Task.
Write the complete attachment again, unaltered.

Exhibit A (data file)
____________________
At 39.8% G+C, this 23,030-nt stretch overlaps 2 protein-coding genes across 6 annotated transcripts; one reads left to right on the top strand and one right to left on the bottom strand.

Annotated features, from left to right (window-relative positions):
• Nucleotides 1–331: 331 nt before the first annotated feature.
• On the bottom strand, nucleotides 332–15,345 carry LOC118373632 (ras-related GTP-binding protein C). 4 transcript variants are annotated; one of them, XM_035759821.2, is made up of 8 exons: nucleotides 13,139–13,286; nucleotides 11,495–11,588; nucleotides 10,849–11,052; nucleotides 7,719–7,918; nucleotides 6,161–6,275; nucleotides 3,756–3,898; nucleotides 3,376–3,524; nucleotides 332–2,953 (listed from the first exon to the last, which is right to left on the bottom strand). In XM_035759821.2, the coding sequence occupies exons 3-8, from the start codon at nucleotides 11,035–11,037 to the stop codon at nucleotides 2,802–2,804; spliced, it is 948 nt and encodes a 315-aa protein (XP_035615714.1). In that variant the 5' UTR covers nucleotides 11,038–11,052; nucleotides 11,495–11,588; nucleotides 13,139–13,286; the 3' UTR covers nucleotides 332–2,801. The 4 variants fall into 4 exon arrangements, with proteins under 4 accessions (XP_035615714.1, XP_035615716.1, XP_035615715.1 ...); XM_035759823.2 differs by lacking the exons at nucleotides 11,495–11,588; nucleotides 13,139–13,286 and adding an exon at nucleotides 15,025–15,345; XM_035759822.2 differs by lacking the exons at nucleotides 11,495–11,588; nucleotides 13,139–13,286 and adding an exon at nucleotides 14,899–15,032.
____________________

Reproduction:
At 39.8% G+C, this 23,030-nt stretch overlaps 2 protein-coding genes across 6 annotated transcripts; one reads left to right on the top strand and one right to left on the bottom strand.

Annotated features, from left to right (window-relative positions):
• Nucleotides 1–331: 331 nt before the first annotated feature.
• On the bottom strand, nucleotides 332–15,345 carry LOC118373632 (ras-related GTP-binding protein C). 4 transcript variants are annotated; one of them, XM_035759821.2, is made up of 8 exons: nucleotides 13,139–13,286; nucleotides 11,495–11,588; nucleotides 10,849–11,052; nucleotides 7,719–7,918; nucleotides 6,161–6,275; nucleotides 3,756–3,898; nucleotides 3,376–3,524; nucleotides 332–2,953 (listed from the first exon to the last, which is right to left on the bottom strand). In XM_035759821.2, the coding sequence occupies exons 3-8, from the start codon at nucleotides 11,035–11,037 to the stop codon at nucleotides 2,802–2,804; spliced, it is 948 nt and encodes a 315-aa protein (XP_035615714.1). In that variant the 5' UTR covers nucleotides 11,038–11,052; nucleotides 11,495–11,588; nucleotides 13,139–13,286; the 3' UTR covers nucleotides 332–2,801. The 4 variants fall into 4 exon arrangements, with proteins under 4 accessions (XP_035615714.1, XP_035615716.1, XP_035615715.1 ...); XM_035759823.2 differs by lacking the exons at nucleotides 11,495–11,588; nucleotides 13,139–13,286 and adding an exon at nucleotides 15,025–15,345; XM_035759822.2 differs by lacking the exons at nucleotides 11,495–11,588; nucleotides 13,139–13,286 and adding an exon at nucleotides 14,899–15,032.